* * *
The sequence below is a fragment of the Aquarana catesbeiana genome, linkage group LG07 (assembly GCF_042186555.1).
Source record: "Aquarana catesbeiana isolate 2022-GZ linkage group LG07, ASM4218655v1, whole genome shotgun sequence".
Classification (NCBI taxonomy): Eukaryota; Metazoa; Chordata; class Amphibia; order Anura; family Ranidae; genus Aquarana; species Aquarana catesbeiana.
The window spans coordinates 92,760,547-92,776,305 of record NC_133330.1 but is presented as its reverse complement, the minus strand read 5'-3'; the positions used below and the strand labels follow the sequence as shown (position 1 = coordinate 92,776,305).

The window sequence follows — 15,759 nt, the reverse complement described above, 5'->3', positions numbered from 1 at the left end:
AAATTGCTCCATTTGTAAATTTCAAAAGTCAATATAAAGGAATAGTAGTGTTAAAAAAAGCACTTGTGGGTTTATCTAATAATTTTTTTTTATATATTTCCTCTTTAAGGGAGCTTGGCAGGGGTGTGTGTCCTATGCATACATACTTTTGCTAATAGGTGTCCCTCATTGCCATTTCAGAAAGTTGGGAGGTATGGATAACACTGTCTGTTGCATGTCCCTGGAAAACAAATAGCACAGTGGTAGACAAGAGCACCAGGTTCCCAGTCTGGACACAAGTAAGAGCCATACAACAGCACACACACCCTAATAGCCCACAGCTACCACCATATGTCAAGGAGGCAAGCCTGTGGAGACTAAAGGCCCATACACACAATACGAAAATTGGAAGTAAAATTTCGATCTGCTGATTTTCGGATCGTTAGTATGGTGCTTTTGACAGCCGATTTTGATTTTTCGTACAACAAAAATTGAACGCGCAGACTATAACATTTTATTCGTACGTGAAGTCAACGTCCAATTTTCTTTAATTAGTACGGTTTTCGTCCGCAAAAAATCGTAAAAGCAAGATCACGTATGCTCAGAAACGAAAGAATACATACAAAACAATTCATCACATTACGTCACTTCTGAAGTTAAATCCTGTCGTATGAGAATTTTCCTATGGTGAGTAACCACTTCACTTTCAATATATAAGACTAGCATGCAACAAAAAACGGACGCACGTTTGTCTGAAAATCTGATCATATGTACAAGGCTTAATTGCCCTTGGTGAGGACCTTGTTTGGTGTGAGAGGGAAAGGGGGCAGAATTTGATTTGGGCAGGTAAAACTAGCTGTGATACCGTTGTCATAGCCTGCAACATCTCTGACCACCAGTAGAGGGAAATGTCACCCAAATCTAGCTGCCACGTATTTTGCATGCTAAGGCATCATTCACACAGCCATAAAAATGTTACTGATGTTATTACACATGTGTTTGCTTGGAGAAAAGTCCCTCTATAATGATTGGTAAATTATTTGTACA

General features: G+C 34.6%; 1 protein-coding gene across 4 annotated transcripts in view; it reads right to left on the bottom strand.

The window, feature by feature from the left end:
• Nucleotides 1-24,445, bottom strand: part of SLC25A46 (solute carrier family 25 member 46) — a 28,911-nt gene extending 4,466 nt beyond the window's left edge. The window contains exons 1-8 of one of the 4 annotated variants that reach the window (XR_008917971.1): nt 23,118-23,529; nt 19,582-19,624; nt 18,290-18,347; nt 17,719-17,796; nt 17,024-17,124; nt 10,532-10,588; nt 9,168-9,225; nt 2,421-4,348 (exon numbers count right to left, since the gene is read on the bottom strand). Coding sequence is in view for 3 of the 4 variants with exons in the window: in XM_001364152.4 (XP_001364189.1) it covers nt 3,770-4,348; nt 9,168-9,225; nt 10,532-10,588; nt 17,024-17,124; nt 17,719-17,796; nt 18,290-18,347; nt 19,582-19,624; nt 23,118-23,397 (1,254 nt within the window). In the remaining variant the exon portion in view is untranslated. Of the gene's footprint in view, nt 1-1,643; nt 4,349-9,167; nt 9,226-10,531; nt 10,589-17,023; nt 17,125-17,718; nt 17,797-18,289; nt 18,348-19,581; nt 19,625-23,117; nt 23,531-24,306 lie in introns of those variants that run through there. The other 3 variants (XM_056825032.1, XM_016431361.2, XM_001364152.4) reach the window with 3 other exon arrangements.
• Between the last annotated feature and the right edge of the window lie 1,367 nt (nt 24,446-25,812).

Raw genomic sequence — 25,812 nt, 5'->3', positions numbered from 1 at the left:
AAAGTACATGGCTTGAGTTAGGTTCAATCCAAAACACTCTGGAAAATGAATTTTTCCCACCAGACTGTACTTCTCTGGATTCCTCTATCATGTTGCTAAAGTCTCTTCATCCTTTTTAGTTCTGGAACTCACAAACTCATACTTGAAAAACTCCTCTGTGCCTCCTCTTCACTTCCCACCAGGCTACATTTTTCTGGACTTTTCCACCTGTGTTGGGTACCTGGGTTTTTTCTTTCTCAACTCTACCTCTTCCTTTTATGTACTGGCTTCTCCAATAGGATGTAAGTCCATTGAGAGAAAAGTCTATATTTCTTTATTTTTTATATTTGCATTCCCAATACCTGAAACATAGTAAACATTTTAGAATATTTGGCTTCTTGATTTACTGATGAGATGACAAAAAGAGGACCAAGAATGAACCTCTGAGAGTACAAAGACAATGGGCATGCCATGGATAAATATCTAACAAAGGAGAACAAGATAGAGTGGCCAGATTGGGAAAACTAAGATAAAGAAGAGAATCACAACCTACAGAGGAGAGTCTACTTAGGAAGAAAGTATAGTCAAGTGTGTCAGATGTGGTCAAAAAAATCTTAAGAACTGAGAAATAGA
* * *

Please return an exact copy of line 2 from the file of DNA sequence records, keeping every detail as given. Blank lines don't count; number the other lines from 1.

Source record: "Aquarana catesbeiana isolate 2022-GZ linkage group LG07, ASM4218655v1, whole genome shotgun sequence".